Dairy Exports from India 2013

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Dairy Exports from India 2013

  1. 1. Promoting Dairy Exports from India:Emerging Challenges and Strategic Response Dr. Rakesh Mohan Joshi Professor and Chairperson International Projects Division Indian Institute of Foreign Trade New Delhi INDIA and Project Director, India Africa Institute of Foreign Trade, Kampala, Uganda www.rakeshmohanjoshi.com
  2. 2. How Global is the Dairy Industry?• Only 7% of the milk produced worldwide is internationally traded• Expected growth in milk production and consumption of dairy products in developing countries would further reduce the ratio to 6% in the next decade• Thus, the focus of Dairy Industry remains local rather than global at the most regionalJanuary 15, 2013 Joshi, Rakesh Mohan 2
  3. 3. Globalization of Dairy Industry• Growth in International Trade at 3% per annum surpassed the growth of 2% in world dairy Production during the last decade• This reveals rapidly growing significance of international trade and rising integration of global production patterns and markets• International Dairy Markets have witnessed a paradigm shift from being supply driven to become demand driven getting increasingly responsive to market signals and consumer preferences rather than merely by excess production and depressed pricesJanuary 15, 2013 Joshi, Rakesh Mohan 3
  4. 4. Growing Significance of Developing Countries in International Dairy Trade• The traditional dominance of developed countries in the world dairy markets seems to be waning• World milk production is projected to increase at an annual average of 1.9 % during to the next decade compared to 2.1% in the previous decade• 73% of the additional milk production in the next decade is likely to come from developing countries out of which India and China would account for 38% of the global gainsJanuary 15, 2013 Joshi, Rakesh Mohan 4
  5. 5. Developed Countries Still Use High Level of Protectionism for their Dairy Industry Cross Country Comparison of Tariff Structure for Dairy Product (2011) Average Bound Average Applied Country (%) (%) Canada 218.5 126.6 Japan 118.1 93.3 EU 50.5 48.3 India 65 33.7 US 19.8 20.3 Source: WTO Tariff Profile, WTO , 2011January 15, 2013 Joshi, Rakesh Mohan 5
  6. 6. World Milk Production (in Million Tons) India’s milk production to equal that of whole EU by 2021180 166 158160 149140 117120 103100 87 80 60 60 43 38 38 40 32 36 33 31 24 17 17 20 11 13 11 11 12 9 11 0 European India USA China Russia Pakistan Brazil New Ukraine Argentina Australia Mexico Union Zealand 2009-11 2021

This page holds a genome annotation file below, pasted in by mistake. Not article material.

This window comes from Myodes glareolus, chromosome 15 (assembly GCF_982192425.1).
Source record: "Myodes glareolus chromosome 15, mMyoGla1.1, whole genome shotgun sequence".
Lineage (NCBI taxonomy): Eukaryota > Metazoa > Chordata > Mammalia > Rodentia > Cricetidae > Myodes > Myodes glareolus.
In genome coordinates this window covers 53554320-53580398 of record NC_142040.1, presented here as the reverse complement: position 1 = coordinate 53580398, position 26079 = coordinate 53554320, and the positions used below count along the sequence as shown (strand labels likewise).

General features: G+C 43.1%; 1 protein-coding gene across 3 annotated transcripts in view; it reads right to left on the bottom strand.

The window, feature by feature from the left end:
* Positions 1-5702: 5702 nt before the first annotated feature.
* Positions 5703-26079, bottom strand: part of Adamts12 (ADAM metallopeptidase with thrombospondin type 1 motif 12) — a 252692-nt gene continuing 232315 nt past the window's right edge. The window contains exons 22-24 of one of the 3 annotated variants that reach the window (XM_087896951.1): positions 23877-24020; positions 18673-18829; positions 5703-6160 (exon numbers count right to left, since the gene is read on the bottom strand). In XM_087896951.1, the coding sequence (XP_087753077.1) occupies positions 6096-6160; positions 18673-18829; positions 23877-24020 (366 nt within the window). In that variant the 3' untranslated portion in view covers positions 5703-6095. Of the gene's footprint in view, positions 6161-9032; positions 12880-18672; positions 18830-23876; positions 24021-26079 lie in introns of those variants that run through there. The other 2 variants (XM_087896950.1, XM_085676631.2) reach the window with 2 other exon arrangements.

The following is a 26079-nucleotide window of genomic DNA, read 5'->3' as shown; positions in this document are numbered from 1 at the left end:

7. 7. Production and Per Capita Availability of Milk in the World 300 140 273 266 251 260 116.4 120 250 233 112.2 107.9 217 102.6 100Productionh (Million TOnnes) 92.5 Per Capita Availability(gms/day) 200 182 176 178 80.6 80 128 150 130 126 112 55.7 58 53.9 60 100 40 31.6 20 22 50 17 20 0 0 1950-51 1960-61 1970-71 1980-81 1990-91 1991-92 1992-93 2000-01 2004-05 2006-07 2007-08 2008-09 2009-10 Production (million Tonnes) Per Capita Availibility (gms/day)
  8. 8. World Milk Yield (Tons/ Head)12 11.410 9.4 8 7 6.5 6.2 6 5.9 5.9 5.1 4.8 4.5 4.8 4.3 4 3.6 3.7 4 3.4 3.2 2.8 2 1.3 1.4 1.3 1.2 1 1.2 0 2008-10 2020
  9. 9. World Dairy Export (in US $ Billion) 80 75 70 66 64 57 60 50 44 52 42 39 40 32 28 27 30 20 10 0 2001 2002 2003 2004 2005 2006 2007 2008 2009 2010 2011January 15, 2013 Joshi, Rakesh Mohan 9
  10. 10. World’s Major Dairy Exporting Countries 2000 2009 Rest Of the Rest Of the World New ZealandArgentina World 17% 19% New Zealand 3% 24% 27% Belarus 2% Argentina 3% USA 5% Belarus 5% Australia EU 27 16% EU 27 38% USA 8% 24% Australia 9% January 15, 2013 Joshi, Rakesh Mohan 10
  11. 11. Composition of World Dairy Exports 2001 2010 Whey and Buttermilk natural milk Whey and and yogurt products Buttermilk natural milk 6% 4% and yogurt products 6% 6%Butter andother milk- Butter and fats other milk 10% fats Cheese and 11% curd Cheese and Milk and 40% curd cream, not 40% Milk andconcentrated cream, not nor concentrate sweetened Milk and Milk and d nor 10% cream, conce cream, conc sweetened ntrated or 11% entrated or sweetened sweetened 30% 26% January 15, 2013 Joshi, Rakesh Mohan 11
  12. 12. US$ Per Ton US$ Per Ton 0 1000 2000 3000 4000 5000 6000 7000 8000 9000 0 1000 2000 3000 4000 5000 6000 7000 8000 90001990 19901991 19911992 19921993 19931994 19941995 19951996 19961997 19971998 19981999 19992000 20002001 20012002 20022003 20032004 20042005 20052006 2006 20072007 20082008 (In real terms) 20092009 (In nominal terms) 20102010 20112011 20122012 20132013 20142014 20152015 Trends in International WMP and SMP Prices 20162016 20172017 20182018 20192019 20202020